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High times

Tayla Ansell tries out an Aerodesk 1400 Plus height adjustable desk.

An eye catching addition is the LightBar which runs along the back of the desk
An eye catching addition is the LightBar which runs along the back of the desk

For most organisations, working conditions are in a constant state of flux as new technologies, new practices and new colleagues are introduced into the workplace. All can have an effect on environmental factors, such as noise, temperature, lighting and working space, and to accommodate them employees are often required to make adjustments to how they work.

In time, employee-led stop-gap measures either become redundant or become formalised and incorporated into company best practice.

Sit-stand working in the Business Info editorial office is a case in point. Our offices can be cold in winter and we originally tried sit-stand working to see what effect regular changes in posture would have on circulation and body temperature. This experiment produced such a transformation for one employee in particular that there was no question of returning to our previous sedentary way of working.

Over time, Business Info’s approach to sit-stand working has evolved from the experimental, initiated informally by employees (a notebook balanced on a large pile of books), to the transitional, involving management buy-in (a retrofit unit with manual height adjustment) to the formal, with electrically operated sit-stand desks now established as the standard workstation specification.

The plan is eventually to replace all workstations with purpose-built sit-stand desks, a process we have already started with the introduction of an Aerodesk Plus in place of an existing desk and retro-fit combo.

Designed by John Tomalin-Reeves, who also designed the First Class lounge at Heathrow, Aerodesk has a sleek, modern look and electronic height adjustment from sitting to standing.

It comes in a variety of sizes, including smaller Pod desks (600mm/800mm wide) ideal for laptop users; the larger Aerodesk Plus (1400mm wide); and the top of the range Aerodesk Pro (1600mm wide), featuring a memory pack for saving preferred height settings and a DuPont Corian or Walnut Veneered top as standard. There is even an Aerodesk for gamers.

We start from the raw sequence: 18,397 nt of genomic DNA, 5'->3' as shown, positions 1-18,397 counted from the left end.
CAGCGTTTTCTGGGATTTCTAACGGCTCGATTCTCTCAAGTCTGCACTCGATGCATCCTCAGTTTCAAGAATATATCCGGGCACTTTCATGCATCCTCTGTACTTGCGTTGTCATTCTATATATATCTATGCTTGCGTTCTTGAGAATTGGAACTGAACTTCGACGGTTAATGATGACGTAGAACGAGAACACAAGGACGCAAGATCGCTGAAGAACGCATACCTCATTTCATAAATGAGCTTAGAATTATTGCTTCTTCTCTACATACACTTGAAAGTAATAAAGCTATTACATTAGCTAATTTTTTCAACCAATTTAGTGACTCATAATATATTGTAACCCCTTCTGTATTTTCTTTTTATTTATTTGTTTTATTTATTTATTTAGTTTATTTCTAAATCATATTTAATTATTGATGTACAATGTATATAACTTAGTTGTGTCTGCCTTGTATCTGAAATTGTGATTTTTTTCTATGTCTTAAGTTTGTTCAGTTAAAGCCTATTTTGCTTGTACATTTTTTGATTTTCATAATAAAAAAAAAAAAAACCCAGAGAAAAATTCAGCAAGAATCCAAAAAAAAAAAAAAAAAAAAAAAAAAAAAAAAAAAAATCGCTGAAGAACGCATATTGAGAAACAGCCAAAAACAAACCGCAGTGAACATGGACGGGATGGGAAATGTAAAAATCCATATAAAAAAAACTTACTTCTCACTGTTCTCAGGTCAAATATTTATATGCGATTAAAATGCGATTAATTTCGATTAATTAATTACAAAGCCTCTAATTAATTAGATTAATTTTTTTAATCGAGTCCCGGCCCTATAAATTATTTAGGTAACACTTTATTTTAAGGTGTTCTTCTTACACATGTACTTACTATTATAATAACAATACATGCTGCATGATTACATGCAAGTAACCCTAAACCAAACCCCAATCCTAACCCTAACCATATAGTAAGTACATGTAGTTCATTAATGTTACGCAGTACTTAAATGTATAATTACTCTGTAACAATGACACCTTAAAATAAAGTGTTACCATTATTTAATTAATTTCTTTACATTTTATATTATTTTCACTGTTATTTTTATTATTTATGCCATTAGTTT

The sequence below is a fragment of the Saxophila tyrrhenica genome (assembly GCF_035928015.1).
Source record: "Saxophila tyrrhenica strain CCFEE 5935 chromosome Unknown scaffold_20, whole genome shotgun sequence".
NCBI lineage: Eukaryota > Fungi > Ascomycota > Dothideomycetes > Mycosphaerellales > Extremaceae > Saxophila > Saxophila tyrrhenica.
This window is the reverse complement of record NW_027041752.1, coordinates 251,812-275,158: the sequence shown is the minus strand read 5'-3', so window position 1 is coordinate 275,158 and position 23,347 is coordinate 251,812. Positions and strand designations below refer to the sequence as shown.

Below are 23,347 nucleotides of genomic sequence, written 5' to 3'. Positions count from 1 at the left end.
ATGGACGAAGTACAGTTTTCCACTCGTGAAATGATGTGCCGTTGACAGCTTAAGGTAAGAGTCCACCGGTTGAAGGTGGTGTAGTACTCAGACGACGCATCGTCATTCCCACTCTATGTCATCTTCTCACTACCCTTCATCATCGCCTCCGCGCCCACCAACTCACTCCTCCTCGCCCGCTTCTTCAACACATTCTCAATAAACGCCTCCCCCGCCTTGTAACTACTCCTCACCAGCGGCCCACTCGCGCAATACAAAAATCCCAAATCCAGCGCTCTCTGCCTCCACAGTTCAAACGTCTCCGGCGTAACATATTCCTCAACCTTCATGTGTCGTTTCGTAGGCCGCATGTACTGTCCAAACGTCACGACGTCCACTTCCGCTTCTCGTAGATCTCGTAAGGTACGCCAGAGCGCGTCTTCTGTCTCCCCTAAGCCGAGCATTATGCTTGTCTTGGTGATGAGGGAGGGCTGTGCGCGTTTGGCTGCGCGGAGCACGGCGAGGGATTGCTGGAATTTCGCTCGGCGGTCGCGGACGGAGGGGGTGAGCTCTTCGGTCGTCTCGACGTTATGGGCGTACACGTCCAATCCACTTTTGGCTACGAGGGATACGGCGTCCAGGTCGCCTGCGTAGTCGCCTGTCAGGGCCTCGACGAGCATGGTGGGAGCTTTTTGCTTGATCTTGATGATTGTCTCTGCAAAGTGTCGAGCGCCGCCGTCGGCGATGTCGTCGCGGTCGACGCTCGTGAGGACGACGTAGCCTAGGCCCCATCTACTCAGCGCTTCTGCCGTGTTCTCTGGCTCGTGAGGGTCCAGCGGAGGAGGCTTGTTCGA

For added convenience, the desk incorporates a plug socket, USB port, Bluetooth speaker and Qi charger.

We have installed an Aerodesk Plus with a black frame and charcoal grey top (other colours are available).

One eye-catching feature is the addition of a LightBar that runs along the back of the desk. This LED strip is both decorative and functional, giving users the ability to customise lighting to increase energy and productivity levels – from daylight simulation (5500 Kelvin) to any colour across the spectrum.

Tomalin-Reeves says that in this way Aerodesk can tackle problems caused both by sitting for long periods and by a lack of daylight.

He said: “The statistics are incredible. Standing for three hours a day burns 30,000 extra calories per year, the equivalent of running 10 marathons. Add in the ability to create natural light for those in windowless offices, or coloured lights to improve moods and productivity, and you have the ultimate wireless, stylish desk space.”

A bespoke desk
Tomalin-Reeves adds that Aerodesk represents a long overdue alternative to the uninspiring desks found in offices up and down the country.

“People think nothing of splashing out on their beds because they spend a third of their lives in them. We spend the same amount of time at our desks, yet for some reason no one has ever designed one that you want to be at,” he said.

“The Aerodesk has changed this. It’s the first desk to be personal, bespoke, individual.”

Tayla’s verdict

“I was impressed with the quick and smooth transition from a sitting to standing height. Cheaper sit/stand solutions I have come across, with manual cranks or levers, give an unsettling shake when adjusted, rattling the monitor and other items placed on the desk. Thanks to its hydraulic legs, the Aerodesk glides up and down without causing anything on top to move.

“With steel legs, a plywood top and a strong build, the desk is reassuringly sturdy and at no point was I concerned that the desk might topple over, not even when it was completely extended. In fact, I was surprised to discover just how high the desk can go. With the ability to move up to a height of 1,365mm and glide down to just 695mm, Aerodesk will comfortably accommodate people of all shapes and sizes.”

Business Info Magazine & Site is Published by Kingswood Media 2022